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Thursday, April 22, 2010

The Rosie Road, part 4 Miley's Report Card

Miley's time at patti's "puppy boot-camp" was over; our training pact was two weeks.  Her little persons couldn't stand to have Miley away any longer so she was going home.


Crate Behavior     A+
Miley never had an accident in her crate.  She stays calm and quiet in her crate and sleeps almost through the night.

Potty Training     B
Miley is on her way to understanding that her potty-place is OUTSIDE, and NOT in the house.  She runs to the door when she has to poop, but her teeny, tiny bladder sometimes take her (and me) by surprise.

Freedom in the House     C
Miley did not graduate into full access through the house.  She is still restricted to the kitchen, with supervised forays allowed in the living room.  Upstairs and downstairs are still off-limits, until she  proves she can be trusted.

Commands     B-
Miley knows these commands:  SIT, WAIT, DOWN, and OK.  She sits and waits patiently for the "OK" release before her three daily meals.  When I say "DOWN" she drops to her belly, her eyes keen for a "treat."  (I use morsels of her food as treats.)  She almost "ROLLS OVER" on command, but she needs lots of practice to master this.

Do NOT expect Miley to "COME" when you call her--this is an advanced, off-leash command that is accomplished only after she can do every command on-leash.  For now, work on "name recognition."  When she is on-leash near you, say her name (once), and give her a treat when she looks at you.  Eventually you can extend this into a game of "hide-and-seek"--hide from her, call her name, and give her a treat when she finds you (make her sit first).  This exercise sets the stage for the COME command.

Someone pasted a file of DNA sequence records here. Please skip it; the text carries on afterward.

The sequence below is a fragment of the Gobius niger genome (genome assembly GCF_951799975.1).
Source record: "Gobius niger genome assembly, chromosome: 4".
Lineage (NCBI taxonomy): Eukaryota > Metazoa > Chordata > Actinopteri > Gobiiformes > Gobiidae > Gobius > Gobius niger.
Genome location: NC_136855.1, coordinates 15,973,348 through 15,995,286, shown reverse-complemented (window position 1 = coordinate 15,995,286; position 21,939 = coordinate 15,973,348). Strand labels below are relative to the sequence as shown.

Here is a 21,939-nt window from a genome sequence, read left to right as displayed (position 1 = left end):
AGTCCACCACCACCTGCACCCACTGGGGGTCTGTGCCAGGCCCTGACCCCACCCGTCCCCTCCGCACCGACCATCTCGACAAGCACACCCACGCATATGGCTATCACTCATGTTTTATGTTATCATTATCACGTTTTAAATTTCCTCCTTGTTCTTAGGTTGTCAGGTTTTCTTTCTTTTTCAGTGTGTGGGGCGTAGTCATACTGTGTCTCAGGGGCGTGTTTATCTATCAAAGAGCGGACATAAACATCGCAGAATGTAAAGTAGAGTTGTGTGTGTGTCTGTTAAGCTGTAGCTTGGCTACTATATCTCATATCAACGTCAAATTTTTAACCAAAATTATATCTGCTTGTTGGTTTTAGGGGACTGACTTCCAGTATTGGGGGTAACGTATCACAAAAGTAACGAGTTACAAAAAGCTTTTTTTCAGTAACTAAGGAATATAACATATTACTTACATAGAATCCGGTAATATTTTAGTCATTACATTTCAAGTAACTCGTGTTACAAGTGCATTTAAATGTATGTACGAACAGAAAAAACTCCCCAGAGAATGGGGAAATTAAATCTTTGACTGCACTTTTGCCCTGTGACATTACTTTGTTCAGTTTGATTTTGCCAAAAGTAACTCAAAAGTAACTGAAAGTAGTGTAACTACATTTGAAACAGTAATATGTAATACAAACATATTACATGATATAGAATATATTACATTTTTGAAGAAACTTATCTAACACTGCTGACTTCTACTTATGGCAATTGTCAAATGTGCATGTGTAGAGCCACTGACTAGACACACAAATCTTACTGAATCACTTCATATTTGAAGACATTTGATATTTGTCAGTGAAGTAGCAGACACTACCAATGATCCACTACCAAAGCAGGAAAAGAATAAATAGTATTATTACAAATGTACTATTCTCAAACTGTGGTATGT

Miley is a sweet puppy who is eager to please and enthusiastic to learn.  She is almost "housebroken" but will need continued close supervision and strong leadership or she will regress.

Information about her breed, the Yorkshire Terrier:  the Yorkie breed is of the "terrier" group--intelligent "natural born killers" bred to hunt rats.  You must be careful to treat Miley like a DOG, not a baby, or she will become a victim of the dreaded "little dog syndrome."

Thanks for the opportunity to work with Miley; I thoroughly enjoyed her.  To insure her continued success, please follow my recommendations spelled out in my article PUPPY POTTY TRAINING step one and step two

I suspected Miley's humans would find it difficult to follow-up with consistency; this was not their first attempt to add a canine to their family.  Secretly, I hoped their frustration would lead to giving up on her, in which case I would gladly give Miley a new home.  I had become attached to the cute little terrier!

In the end, it was best that Miley stayed with her girls, or I would never have become a puppy raiser for Leader Dogs for the Blind!

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